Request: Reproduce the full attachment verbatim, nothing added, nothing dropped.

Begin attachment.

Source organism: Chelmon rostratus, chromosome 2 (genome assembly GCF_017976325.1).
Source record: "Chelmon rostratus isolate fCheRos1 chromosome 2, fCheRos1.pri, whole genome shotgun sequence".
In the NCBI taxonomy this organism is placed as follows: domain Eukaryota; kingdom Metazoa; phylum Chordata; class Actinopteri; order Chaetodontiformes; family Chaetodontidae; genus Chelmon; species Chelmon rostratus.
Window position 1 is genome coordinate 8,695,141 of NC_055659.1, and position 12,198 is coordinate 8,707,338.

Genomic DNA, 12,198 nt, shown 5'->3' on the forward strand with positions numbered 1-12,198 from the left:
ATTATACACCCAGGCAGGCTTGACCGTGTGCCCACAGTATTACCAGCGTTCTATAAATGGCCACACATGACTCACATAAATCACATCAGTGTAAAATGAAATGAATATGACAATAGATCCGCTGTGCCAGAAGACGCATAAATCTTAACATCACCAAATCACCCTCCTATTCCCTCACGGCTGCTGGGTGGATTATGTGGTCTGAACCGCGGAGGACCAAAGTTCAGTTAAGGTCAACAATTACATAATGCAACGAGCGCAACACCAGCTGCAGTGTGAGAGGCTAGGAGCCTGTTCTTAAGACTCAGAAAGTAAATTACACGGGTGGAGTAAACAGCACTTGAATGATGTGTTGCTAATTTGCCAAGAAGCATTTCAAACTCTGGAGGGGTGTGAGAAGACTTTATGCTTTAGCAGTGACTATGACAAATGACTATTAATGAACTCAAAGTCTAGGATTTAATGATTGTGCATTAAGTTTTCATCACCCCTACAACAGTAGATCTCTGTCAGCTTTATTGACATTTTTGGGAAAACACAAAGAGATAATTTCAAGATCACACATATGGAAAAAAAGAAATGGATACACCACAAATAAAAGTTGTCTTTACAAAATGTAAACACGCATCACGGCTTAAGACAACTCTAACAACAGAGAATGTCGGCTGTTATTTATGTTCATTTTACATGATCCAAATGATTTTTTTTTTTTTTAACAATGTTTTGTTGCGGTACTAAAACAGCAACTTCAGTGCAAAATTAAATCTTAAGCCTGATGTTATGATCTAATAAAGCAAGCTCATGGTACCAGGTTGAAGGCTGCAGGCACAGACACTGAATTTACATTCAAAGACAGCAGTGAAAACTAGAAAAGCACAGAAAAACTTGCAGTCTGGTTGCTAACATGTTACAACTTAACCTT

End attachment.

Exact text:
Source organism: Chelmon rostratus, chromosome 2 (genome assembly GCF_017976325.1).
Source record: "Chelmon rostratus isolate fCheRos1 chromosome 2, fCheRos1.pri, whole genome shotgun sequence".
In the NCBI taxonomy this organism is placed as follows: domain Eukaryota; kingdom Metazoa; phylum Chordata; class Actinopteri; order Chaetodontiformes; family Chaetodontidae; genus Chelmon; species Chelmon rostratus.
Window position 1 is genome coordinate 8,695,141 of NC_055659.1, and position 12,198 is coordinate 8,707,338.

Genomic DNA, 12,198 nt, shown 5'->3' on the forward strand with positions numbered 1-12,198 from the left:
ATTATACACCCAGGCAGGCTTGACCGTGTGCCCACAGTATTACCAGCGTTCTATAAATGGCCACACATGACTCACATAAATCACATCAGTGTAAAATGAAATGAATATGACAATAGATCCGCTGTGCCAGAAGACGCATAAATCTTAACATCACCAAATCACCCTCCTATTCCCTCACGGCTGCTGGGTGGATTATGTGGTCTGAACCGCGGAGGACCAAAGTTCAGTTAAGGTCAACAATTACATAATGCAACGAGCGCAACACCAGCTGCAGTGTGAGAGGCTAGGAGCCTGTTCTTAAGACTCAGAAAGTAAATTACACGGGTGGAGTAAACAGCACTTGAATGATGTGTTGCTAATTTGCCAAGAAGCATTTCAAACTCTGGAGGGGTGTGAGAAGACTTTATGCTTTAGCAGTGACTATGACAAATGACTATTAATGAACTCAAAGTCTAGGATTTAATGATTGTGCATTAAGTTTTCATCACCCCTACAACAGTAGATCTCTGTCAGCTTTATTGACATTTTTGGGAAAACACAAAGAGATAATTTCAAGATCACACATATGGAAAAAAAGAAATGGATACACCACAAATAAAAGTTGTCTTTACAAAATGTAAACACGCATCACGGCTTAAGACAACTCTAACAACAGAGAATGTCGGCTGTTATTTATGTTCATTTTACATGATCCAAATGATTTTTTTTTTTTTTAACAATGTTTTGTTGCGGTACTAAAACAGCAACTTCAGTGCAAAATTAAATCTTAAGCCTGATGTTATGATCTAATAAAGCAAGCTCATGGTACCAGGTTGAAGGCTGCAGGCACAGACACTGAATTTACATTCAAAGACAGCAGTGAAAACTAGAAAAGCACAGAAAAACTTGCAGTCTGGTTGCTAACATGTTACAACTTAACCTT